New FDA regulations on supplements: What do they mean?

Recently, the U.S. Food and Drug Administration (FDA) released a new plan to improve regulation of dietary supplements – the first update in 25 years. In 1994, Congress passed the Dietary Supplement and Education Act (DSHEA), a bill that distinguished dietary supplements from prescription drugs in important ways.

Dietary supplements, in contrast to prescription drugs, cannot make claims to prevent, treat or cure a disease. For the most part, dietary supplements, including herbal medications and vitamins, were considered as “safe” under DSHEA unless proven otherwise.

The current dietary supplement market and number of consumers using supplements have grown exponentially since DSHEA was passed. The FDA is taking action to modernize and strengthen oversight of dietary supplements without compromising the work of DSHEA.

There are four main tenets of the new plan:

  • Improve communication with consumers about products deemed be a threat to health.
  • Develop a pathway for new dietary ingredients (NDI) to be reviewed.
  • Form a collaborative group of stakeholders from both public and private sectors – the Botanical Safety Consortium – to develop innovative methods of evaluating the safety of single ingredients and mixtures.
  • Continue enforcement of corrective/prohibitive actions against companies that are non-compliant with guidance standards.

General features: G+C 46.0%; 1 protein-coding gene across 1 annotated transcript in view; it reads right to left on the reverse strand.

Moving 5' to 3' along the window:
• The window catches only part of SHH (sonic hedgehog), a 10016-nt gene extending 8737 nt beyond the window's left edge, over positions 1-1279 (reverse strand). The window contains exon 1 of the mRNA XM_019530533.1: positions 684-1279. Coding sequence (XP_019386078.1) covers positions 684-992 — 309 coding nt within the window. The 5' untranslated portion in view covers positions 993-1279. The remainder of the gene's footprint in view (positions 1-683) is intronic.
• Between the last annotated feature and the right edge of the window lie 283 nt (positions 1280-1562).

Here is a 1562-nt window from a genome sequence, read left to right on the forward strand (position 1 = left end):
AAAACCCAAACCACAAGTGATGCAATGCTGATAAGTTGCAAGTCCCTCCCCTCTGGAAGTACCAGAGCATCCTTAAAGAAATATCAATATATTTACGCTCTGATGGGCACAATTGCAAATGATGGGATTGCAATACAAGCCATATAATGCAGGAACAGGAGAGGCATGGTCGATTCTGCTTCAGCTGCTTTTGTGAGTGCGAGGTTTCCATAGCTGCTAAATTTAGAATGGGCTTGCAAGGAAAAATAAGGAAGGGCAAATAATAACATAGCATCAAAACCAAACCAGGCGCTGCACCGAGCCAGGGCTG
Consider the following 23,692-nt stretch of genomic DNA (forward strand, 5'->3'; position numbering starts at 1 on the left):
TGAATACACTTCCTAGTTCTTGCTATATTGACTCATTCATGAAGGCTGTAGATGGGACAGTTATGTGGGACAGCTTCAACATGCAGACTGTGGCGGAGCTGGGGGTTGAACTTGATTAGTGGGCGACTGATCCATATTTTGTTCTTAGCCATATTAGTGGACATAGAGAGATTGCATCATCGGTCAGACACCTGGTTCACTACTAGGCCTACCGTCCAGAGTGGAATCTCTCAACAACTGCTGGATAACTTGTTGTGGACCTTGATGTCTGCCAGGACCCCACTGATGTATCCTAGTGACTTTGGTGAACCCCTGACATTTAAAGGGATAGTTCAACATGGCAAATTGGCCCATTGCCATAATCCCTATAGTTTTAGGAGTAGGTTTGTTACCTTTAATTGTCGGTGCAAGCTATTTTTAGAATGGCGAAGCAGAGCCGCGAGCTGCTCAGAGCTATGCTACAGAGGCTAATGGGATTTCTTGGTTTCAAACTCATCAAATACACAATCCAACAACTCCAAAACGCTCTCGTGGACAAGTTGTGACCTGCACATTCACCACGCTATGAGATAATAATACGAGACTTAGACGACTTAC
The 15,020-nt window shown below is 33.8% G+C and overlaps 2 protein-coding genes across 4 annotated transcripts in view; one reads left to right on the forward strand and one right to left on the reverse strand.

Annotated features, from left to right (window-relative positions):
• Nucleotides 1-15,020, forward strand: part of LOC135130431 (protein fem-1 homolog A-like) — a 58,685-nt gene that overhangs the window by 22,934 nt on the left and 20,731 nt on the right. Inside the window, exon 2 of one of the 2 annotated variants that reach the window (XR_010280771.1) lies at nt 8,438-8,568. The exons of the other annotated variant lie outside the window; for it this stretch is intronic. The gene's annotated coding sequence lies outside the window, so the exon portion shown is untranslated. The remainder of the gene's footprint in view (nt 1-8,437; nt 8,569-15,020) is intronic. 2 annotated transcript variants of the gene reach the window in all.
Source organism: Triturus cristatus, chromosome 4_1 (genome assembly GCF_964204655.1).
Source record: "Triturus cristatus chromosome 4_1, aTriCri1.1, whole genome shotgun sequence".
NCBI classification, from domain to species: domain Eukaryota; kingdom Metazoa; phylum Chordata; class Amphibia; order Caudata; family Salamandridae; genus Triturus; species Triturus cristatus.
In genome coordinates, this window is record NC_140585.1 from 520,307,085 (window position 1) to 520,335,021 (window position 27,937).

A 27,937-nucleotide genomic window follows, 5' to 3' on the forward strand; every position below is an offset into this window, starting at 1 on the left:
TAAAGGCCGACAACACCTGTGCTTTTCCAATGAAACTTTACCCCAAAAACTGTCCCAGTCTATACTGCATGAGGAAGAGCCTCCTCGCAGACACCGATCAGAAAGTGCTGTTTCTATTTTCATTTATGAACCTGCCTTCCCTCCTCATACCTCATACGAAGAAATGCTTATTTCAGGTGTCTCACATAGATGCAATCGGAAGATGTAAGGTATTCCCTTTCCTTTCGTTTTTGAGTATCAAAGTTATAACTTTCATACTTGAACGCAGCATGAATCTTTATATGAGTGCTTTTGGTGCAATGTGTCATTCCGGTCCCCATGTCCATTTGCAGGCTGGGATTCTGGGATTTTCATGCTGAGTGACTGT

The FDA has listed multiple priorities and steps that aim to achieve its goal of improving safety, integrity, and decision-making for all parties involved in producing and consuming dietary supplements. The primary goal of the FDA is to preserve consumer access to dietary supplements while protecting individuals from dangerous and unlawful products.

As the FDA moves to make these changes within the industry, we as consumers should stay informed and move to continue these advancements for the safety of all. More detailed information will be released in the coming months as the FDA continues to develop these plans.

For more information and specific details about initiatives, please visit the FDA website.

First-year Pharmacy resident Brian Norman, PharmD, authored this blog post, with clinical oversight from Lucy Crosby, PharmD, drug information pharmacy specialist with Prisma Health’s Upstate Pharmacy.

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